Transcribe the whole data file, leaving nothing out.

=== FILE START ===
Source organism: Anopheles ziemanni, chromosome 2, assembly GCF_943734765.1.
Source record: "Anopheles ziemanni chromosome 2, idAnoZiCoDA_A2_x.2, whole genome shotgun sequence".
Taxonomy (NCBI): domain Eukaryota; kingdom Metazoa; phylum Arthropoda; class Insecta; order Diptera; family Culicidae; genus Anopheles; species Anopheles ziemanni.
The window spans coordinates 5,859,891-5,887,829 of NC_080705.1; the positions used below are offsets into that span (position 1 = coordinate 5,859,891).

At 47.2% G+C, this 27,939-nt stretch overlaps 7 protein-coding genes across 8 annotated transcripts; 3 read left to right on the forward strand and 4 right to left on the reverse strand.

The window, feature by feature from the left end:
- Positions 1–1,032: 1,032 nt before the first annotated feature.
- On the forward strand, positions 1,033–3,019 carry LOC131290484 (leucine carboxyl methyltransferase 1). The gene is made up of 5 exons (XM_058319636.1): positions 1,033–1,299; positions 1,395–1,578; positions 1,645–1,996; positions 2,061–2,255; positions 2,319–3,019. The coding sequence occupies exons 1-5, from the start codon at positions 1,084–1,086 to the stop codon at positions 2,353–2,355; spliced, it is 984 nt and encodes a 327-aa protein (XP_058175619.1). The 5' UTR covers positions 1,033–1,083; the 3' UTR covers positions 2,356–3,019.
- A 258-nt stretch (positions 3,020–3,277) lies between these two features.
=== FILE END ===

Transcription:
Source organism: Anopheles ziemanni, chromosome 2, assembly GCF_943734765.1.
Source record: "Anopheles ziemanni chromosome 2, idAnoZiCoDA_A2_x.2, whole genome shotgun sequence".
Taxonomy (NCBI): domain Eukaryota; kingdom Metazoa; phylum Arthropoda; class Insecta; order Diptera; family Culicidae; genus Anopheles; species Anopheles ziemanni.
The window spans coordinates 5,859,891-5,887,829 of NC_080705.1; the positions used below are offsets into that span (position 1 = coordinate 5,859,891).

At 47.2% G+C, this 27,939-nt stretch overlaps 7 protein-coding genes across 8 annotated transcripts; 3 read left to right on the forward strand and 4 right to left on the reverse strand.

The window, feature by feature from the left end:
- Positions 1–1,032: 1,032 nt before the first annotated feature.
- On the forward strand, positions 1,033–3,019 carry LOC131290484 (leucine carboxyl methyltransferase 1). The gene is made up of 5 exons (XM_058319636.1): positions 1,033–1,299; positions 1,395–1,578; positions 1,645–1,996; positions 2,061–2,255; positions 2,319–3,019. The coding sequence occupies exons 1-5, from the start codon at positions 1,084–1,086 to the stop codon at positions 2,353–2,355; spliced, it is 984 nt and encodes a 327-aa protein (XP_058175619.1). The 5' UTR covers positions 1,033–1,083; the 3' UTR covers positions 2,356–3,019.
- A 258-nt stretch (positions 3,020–3,277) lies between these two features.